SAN ANTONIO — Changing demographics and an adapting industry could amplify a shortage of nurses in Texas. According to a report by the Texas Department of State Health Services, the state is projected to see a shortage by 2030. State agencies, local clinics and nursing schools are planning ahead—hoping to ease the problem.
More nurses are retiring or changing careers, and growing life expectancy for those with medical conditions is leading to a higher demand for healthcare.
To help ease the burden, UT Health San Antonio has worked to get its students ready sooner and working longer. It has implemented more internship programs to get students ready for work upon graduation, and is encouraging advanced degrees to prepare nurses for management and teaching positions down the road.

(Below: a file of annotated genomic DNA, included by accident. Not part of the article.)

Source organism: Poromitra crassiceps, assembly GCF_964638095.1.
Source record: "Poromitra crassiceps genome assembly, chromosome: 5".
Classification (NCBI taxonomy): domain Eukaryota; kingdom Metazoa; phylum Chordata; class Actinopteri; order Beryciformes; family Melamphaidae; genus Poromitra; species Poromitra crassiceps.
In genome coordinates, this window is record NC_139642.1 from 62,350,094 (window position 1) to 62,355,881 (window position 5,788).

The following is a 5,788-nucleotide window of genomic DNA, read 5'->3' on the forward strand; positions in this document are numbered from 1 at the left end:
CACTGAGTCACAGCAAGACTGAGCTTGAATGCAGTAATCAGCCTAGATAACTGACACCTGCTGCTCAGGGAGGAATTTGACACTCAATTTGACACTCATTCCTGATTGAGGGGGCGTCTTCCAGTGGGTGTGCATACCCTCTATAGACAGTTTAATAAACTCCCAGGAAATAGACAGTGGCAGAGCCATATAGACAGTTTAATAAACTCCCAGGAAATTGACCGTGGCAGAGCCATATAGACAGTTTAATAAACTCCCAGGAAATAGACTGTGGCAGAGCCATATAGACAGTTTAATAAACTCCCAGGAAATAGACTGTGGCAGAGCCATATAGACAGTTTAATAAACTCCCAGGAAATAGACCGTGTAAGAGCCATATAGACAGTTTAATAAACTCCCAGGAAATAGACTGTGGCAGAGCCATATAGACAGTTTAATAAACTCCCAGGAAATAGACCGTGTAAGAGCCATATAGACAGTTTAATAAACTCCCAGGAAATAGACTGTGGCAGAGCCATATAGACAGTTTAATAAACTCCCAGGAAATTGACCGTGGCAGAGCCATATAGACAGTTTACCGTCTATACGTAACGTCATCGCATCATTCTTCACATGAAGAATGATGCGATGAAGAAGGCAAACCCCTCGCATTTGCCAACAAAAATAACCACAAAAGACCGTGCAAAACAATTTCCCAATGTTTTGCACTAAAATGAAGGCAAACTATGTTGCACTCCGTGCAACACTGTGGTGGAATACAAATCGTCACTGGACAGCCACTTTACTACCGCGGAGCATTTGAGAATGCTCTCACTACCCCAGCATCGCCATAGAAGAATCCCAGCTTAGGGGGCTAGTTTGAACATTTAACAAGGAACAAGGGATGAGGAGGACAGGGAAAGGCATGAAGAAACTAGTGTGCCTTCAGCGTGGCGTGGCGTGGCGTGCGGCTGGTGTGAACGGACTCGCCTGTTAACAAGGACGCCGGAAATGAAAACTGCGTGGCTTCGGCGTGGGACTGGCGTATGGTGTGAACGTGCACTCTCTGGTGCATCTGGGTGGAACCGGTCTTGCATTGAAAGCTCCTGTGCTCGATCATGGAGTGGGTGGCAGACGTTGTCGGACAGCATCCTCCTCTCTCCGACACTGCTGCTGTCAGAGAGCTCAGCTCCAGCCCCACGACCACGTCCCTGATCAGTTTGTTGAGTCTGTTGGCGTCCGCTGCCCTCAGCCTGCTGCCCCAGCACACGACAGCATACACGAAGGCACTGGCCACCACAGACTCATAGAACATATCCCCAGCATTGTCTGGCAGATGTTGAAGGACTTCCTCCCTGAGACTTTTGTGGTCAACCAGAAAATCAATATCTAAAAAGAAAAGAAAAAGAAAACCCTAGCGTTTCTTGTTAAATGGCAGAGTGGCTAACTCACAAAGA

"We strive to make sure the students, when they graduate, are prepared to go into a variety of roles – whether that’s a hospital setting or a community setting – and that they can be successful in those roles," said Dr. Cynthia O'Neal, dean of undergraduate studies for the UT Health San Antonio School of Nursing.
In addition to efforts by nursing schools, many experts say change is needed in the overall healthcare system to retain nurses – including improving nurse –patient ratios and providing work environments with work-life balance.
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